Businessmen in front of a currency exchange office in Ankara in August. Photo: umit bektas/Reuters
The U.S. dollar fell Wednesday, led by declines against emerging-market currencies, as investor sentiment about risks facing developing economies showed signs of improvement.
The WSJ Dollar Index, which measures the U.S. currency against a basket of 16 others, fell 0.2% to 89.23. The dollar fell 2.1% against the Turkish lira to 6.25 lira, 1.7% against the South African rand to 14.64 rand and 1% against the Russian ruble to 66.71 rubles.
The dollar fell Wednesday as investors took their cues from signs that policy makers in emerging markets are taking steps to contain inflation, caused in part by the unexpected gains in the U.S. currency.
Central banks in Turkey and Russia have recently raised interest rates and some investors now view policy makers in South Africa and India as more likely to follow suit. Higher interest rates typically attract investors to a currency.
“The floor’s been put in at this point,” said Matt Toms, chief investment officer for fixed income at Voya Investment Management.
The dollar has gained in 2018 as investors have sought the safety of the world’s reserve currency as tariff fights have stoked tensions among the world’s largest economies. This has raised concerns that a slowdown in international trade could lead to slower growth around the world, particularly for developing economies that depend on exports to sustain activity.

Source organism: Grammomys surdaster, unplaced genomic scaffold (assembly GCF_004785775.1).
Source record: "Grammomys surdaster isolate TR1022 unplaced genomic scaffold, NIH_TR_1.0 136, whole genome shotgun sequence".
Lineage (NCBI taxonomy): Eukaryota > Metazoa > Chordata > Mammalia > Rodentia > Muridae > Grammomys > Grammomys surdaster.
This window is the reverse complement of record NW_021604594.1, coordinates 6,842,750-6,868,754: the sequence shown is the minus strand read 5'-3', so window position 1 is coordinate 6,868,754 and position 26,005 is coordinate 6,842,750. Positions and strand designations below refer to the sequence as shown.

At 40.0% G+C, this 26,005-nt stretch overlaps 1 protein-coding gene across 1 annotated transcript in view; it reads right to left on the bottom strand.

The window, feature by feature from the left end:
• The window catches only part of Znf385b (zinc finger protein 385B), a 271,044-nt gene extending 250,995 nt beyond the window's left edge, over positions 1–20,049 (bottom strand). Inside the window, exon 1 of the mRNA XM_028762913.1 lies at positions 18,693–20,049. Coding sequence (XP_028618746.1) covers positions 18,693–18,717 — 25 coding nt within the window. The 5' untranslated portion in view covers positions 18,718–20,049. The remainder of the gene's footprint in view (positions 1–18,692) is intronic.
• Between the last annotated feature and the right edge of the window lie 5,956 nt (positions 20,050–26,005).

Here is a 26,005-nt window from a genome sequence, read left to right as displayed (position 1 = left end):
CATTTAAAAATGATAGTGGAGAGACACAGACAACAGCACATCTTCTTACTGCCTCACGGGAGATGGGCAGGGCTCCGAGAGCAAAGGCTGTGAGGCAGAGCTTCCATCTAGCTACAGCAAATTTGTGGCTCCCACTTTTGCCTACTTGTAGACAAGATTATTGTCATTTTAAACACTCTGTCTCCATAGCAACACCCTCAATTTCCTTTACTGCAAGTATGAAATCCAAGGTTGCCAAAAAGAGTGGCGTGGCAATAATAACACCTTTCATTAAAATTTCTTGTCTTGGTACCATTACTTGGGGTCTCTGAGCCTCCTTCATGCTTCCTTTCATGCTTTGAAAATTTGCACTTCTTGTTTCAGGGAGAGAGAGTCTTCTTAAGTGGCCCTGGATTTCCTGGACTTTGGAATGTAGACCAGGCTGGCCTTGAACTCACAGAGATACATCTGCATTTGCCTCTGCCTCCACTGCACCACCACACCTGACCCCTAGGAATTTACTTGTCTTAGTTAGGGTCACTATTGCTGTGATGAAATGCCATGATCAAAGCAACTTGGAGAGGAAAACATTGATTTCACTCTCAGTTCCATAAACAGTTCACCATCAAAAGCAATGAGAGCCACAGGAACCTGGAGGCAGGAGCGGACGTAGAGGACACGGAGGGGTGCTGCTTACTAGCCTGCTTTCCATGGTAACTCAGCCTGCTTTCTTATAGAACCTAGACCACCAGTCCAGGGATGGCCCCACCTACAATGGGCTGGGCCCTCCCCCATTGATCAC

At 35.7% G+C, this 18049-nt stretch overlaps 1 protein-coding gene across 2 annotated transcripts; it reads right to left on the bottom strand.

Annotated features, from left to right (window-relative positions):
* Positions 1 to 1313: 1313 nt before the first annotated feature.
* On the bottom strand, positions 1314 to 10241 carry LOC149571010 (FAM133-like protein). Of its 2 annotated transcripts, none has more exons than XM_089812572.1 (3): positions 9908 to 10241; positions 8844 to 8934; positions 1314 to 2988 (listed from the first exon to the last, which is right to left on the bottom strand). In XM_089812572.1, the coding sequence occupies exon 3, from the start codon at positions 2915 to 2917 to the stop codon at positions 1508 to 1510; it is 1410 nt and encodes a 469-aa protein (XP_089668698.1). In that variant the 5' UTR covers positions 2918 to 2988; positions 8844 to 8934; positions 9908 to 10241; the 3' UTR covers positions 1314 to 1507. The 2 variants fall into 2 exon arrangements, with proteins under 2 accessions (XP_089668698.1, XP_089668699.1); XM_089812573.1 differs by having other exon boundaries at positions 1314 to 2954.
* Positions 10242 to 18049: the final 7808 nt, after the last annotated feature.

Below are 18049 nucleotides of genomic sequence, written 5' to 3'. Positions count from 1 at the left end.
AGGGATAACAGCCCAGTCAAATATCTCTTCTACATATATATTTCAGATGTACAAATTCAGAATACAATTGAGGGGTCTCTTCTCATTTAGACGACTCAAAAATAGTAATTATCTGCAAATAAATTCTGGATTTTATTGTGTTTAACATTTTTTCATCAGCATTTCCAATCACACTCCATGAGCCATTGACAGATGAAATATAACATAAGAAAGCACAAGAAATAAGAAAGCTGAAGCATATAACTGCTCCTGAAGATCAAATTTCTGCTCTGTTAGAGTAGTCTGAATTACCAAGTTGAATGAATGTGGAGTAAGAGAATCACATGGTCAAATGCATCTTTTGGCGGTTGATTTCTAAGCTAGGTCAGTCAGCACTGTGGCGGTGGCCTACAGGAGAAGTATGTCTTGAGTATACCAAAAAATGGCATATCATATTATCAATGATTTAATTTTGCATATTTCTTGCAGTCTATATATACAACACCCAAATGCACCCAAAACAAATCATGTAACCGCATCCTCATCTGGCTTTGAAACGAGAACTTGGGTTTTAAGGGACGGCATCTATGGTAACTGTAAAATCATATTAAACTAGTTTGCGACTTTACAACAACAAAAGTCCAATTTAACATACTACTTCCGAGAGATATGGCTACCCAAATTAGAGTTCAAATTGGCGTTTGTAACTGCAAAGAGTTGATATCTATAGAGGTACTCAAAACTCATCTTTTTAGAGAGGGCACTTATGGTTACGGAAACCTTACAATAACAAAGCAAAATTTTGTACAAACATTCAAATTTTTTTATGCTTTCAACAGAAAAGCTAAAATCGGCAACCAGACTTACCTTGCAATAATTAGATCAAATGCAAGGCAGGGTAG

The Federal Reserve has increased its pace of interest-rate increases this year as economic growth has accelerated, boosting the dollar. Policy makers in March raised their forecast for 2018 rate increases to four from three. Officials are widely expected to raise rates at their meeting next week, and at their December meeting.
Strengthening in the dollar has put pressure on commodity prices, currencies supported by the export of raw materials and economies that have large dollar-denominated debts. Those countries’ moves to address inflation have bolstered investor confidence and diminished the desire to flee into safe assets.
“The emerging market central banks are doing what they’re supposed to do,” said Mark McCormick, head of currency strategy at TD Securities. “The market’s tired on the trade-war theme.”
Write to Daniel Kruger at [email protected]